Craft of Preaching

Theology and Interpretation

Working with texts and placing them within a theological framework.

Preaching + Indigenous Perspectives

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"Sunny Leaves." Image by Stanley Zimny via Flickr; licensed under CC BY-NC 2.0.


Tribal people, Indigenous people, have been protecting and loving the natural world, God’s creation for thousands of years. Indigenous people have many names around the world: Aborigines, Baka, Orang Rimba, Maasai, Navajo and Sioux. With such diversity in names and cultures, some people might not be aware of the many things that Indigenous people do share with us all, such as deep cultural attachment to God’s creation, an attachment that goes far beyond mere ownership or domination.

Indigenous people, such as my Lakota people, live our lives with honor and respect for the Creator (Wakan Tanka) and Mother Earth (Unci Maka), as well as all of creation, which includes every living thing. For readers of the Bible who are seeking Christian understanding of creation, such as whether people were created first or last, is not nearly as important as affirming the harmony and balance of creation itself.

As a Lakota person, my community’s deep spiritual beliefs are about being in touch with ourselves and everything around us. It is about knowing and understanding that we are part of everything, and everything is a part of us. We are all One, we are all related (Mitakuye Oyasin).

When a baby is born among Indigenous people in Indonesia, the umbilical cord is buried, and a tree is planted on top. They maintain a sacred bond with the tree for the rest of their life, protecting it from being cut down or attacked.

God came amongst us in the flesh and blood person Jesus Christ, the beloved child of God, to show us the way to stop living the nightmare of our own creation and to live something closer to our Creator’s dream. God walked among us, so we could become more than just people; Jesus showed us how to become the family of God.

If we take a look at the creation story in Genesis, human beings are said to be created out of the earth itself. The word for earth or soil in Hebrew is adamah. The name of the first man “Adam,” literally means the “earthman,” the man made of earth. “Dust thou art, and unto dust thou shalt return,” Genesis 3:19 tells us, a phrase often used in burial liturgy. This scripture tells us we are intimately connected to creation.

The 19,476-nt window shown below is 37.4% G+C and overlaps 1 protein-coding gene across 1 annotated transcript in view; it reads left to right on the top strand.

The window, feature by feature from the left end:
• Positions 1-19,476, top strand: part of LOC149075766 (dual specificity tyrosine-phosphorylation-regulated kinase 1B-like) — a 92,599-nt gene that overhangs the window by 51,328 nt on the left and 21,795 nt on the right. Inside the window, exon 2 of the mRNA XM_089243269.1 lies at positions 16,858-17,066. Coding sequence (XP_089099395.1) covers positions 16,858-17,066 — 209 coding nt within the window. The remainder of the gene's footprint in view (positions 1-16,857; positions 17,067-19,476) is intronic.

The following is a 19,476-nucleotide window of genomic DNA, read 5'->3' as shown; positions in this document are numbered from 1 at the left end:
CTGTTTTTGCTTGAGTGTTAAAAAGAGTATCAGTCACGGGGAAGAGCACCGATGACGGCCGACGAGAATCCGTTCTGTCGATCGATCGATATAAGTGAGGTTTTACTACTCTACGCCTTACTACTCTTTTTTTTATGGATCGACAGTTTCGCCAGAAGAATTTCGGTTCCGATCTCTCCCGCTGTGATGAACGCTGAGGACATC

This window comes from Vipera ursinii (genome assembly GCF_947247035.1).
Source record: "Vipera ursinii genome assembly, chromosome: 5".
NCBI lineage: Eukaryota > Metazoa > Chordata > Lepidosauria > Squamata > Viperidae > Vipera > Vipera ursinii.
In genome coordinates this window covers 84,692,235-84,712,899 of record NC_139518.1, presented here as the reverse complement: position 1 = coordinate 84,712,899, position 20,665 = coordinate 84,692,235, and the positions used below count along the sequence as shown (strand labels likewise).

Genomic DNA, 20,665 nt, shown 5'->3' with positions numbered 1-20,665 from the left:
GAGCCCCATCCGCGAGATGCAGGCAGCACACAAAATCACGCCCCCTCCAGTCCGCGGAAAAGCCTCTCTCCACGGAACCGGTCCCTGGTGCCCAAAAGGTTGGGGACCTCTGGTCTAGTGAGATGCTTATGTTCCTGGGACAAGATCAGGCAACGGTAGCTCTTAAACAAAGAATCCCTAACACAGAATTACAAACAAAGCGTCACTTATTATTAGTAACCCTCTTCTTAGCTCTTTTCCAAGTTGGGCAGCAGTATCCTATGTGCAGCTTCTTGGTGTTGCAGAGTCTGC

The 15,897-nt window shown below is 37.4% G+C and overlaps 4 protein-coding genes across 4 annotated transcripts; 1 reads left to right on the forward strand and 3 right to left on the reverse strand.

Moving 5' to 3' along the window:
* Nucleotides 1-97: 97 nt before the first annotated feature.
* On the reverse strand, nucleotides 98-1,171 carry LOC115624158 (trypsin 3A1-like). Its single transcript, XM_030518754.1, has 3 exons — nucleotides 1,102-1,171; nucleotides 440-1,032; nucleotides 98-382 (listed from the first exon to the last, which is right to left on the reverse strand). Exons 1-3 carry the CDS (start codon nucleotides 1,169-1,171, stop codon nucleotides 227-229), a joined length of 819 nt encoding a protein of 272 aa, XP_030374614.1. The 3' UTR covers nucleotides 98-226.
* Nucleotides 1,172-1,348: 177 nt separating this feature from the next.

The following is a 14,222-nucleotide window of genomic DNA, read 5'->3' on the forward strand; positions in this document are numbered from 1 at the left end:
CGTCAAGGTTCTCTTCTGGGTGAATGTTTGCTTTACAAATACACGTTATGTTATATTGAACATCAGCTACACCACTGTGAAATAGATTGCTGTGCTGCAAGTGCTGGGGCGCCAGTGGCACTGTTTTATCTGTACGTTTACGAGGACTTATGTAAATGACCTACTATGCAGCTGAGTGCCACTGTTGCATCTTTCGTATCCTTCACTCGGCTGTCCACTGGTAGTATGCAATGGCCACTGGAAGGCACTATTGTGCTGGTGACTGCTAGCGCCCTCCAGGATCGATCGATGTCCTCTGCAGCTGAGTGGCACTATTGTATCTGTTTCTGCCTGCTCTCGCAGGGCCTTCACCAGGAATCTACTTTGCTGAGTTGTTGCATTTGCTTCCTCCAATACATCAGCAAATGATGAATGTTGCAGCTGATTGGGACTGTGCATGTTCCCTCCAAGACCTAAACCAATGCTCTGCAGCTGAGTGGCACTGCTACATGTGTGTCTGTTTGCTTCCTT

My grandmother Alice was an amazing woman, inside and out. We would often find her sitting on her couch placed right next to this big picture window. Book in hand. She would look out the window at God’s creation before her and the trees in the distance. She would watch rays of sunlight when they crept over the horizon, and it seemed to me when we would watch those rays of sun together, every branch, every leaf, every twig glimmered, glowed from within, we were witnessing this radiant life. It was not only one tree but every tree, everything from the hills and mountains to the bushes and plants.

My grandmother taught me to see life, this brilliantly dazzling life that is all around us. She taught me that everything was alive. As we were watching out that big picture window, a ray of sunlight burst through the window, showering the curtains with light, bathing our faces in its warmth. The life that we had seen and sensed everywhere outside we now felt within us. In that moment, I felt at one with all things, with the trees, with the rocks, the animals, the air, the mountains and hills, we were all One, we were all related (Mitakuye Oyasin). This was the family of God.

There is a prayer I say often, it begins, “We come before you as people drawn from every tribe, nation, language. Some Indigenous peoples of this land, some refugees, some immigrants, some travelers, all of us as one Body together.” I pray that prayer, because when I talk about Indigenous people’s relationship with creation, it is not just plants, and animals, water, or mountains, this relationship includes us -- all people -- as part of creation. This is what we call the family of God, the vision our creator intended.

Our journey through the pages of scripture show us the vision of shalom, which is woven into the very structure of God’s creation and the vision for the family of God. Humanity often strays from this vision, however we read that God is relentless and creative for bringing creation back together. Creator God sends prophets, poets and storytellers to ignite the imaginations of all that will listen.

To understand what God has intended for us as the family of God I look to these texts:

The Nicene Creed: “We believe in one God, the Father, the almighty, maker of heaven and Earth. Of all that is, seen and unseen.”

Genesis 1:1 (Easter Vigil ABC, Baptism of Our Lord B) “In the beginning, God created the heavens and the earth. The earth was without form and void, and darkness was upon the face of the deep. The spirit of God was brooding over the face of the waters and God said, ‘Let there be light!’”

Mark 16:15 (Ascension ABC, Roman and Episcopal lectionaries) Jesus commissioned them: “‘Go into all the world and proclaim the good news to all the creation.’”

Romans 8:22 (Pentecost C, Ordinary 16A, Trinity B) Even Paul in a mystical vision saw God’s plan: “the whole creation groaned in travail, waiting for the revealing of the children of God.”

John 1 (Christmas 2ABC) The divinity is in context with creation and God’s creativity.

 

In this regular Working Preacher column, "Preaching + ____," writers incorporate lived experience into preaching upcoming lectionary texts.

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